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Condoms, Male and Female

Affordable, accessible male and female condoms are fundamental to HIV prevention.

Condoms continue to be an important element of any comprehensive HIV prevention strategy. If used consistently and correctly, they can be up to 96 percent effective in protecting against sexually transmitted infections, including HIV. They are available without a prescription and can be obtained at a variety of outlets (health centers, drug stores, vending machines, doctor’s office, etc.) at little to no cost.

Although both types of condoms usually require some level of partner cooperation, the female condom may provide women with a greater degree of freedom to engage in safer sex. Since the female condom is worn by the woman and can be inserted prior to sexual activity without the male partner being aware that it is in place, women do not have to negotiate its use.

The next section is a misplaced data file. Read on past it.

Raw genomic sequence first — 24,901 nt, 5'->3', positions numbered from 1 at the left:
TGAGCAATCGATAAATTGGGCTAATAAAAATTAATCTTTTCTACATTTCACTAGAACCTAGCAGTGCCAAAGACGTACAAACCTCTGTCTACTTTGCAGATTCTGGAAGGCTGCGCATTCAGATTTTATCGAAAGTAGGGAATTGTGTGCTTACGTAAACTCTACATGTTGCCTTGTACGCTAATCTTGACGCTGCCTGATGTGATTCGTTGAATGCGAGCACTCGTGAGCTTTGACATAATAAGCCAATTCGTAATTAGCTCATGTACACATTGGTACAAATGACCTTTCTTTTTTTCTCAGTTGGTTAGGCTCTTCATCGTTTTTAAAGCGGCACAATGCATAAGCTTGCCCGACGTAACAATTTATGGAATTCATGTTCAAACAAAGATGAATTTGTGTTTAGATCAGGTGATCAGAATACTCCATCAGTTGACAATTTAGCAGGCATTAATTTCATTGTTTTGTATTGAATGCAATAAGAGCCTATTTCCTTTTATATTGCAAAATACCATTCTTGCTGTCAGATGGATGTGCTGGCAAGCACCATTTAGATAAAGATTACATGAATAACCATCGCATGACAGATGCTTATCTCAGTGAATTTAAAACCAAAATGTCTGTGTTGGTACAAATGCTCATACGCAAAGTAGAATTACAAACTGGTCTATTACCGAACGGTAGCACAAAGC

What We're Reading offered this coverage of a robust debate among health professionals about the value of condoms in the era of PrEP.

October 28, 2016

The New York Times reports on changes at the Food and Drug Administration have led the way for innovation in the market for condoms. Condom makers are looking at a greater range of sizes and materials to increase use.

October 12, 2017
The New York Times
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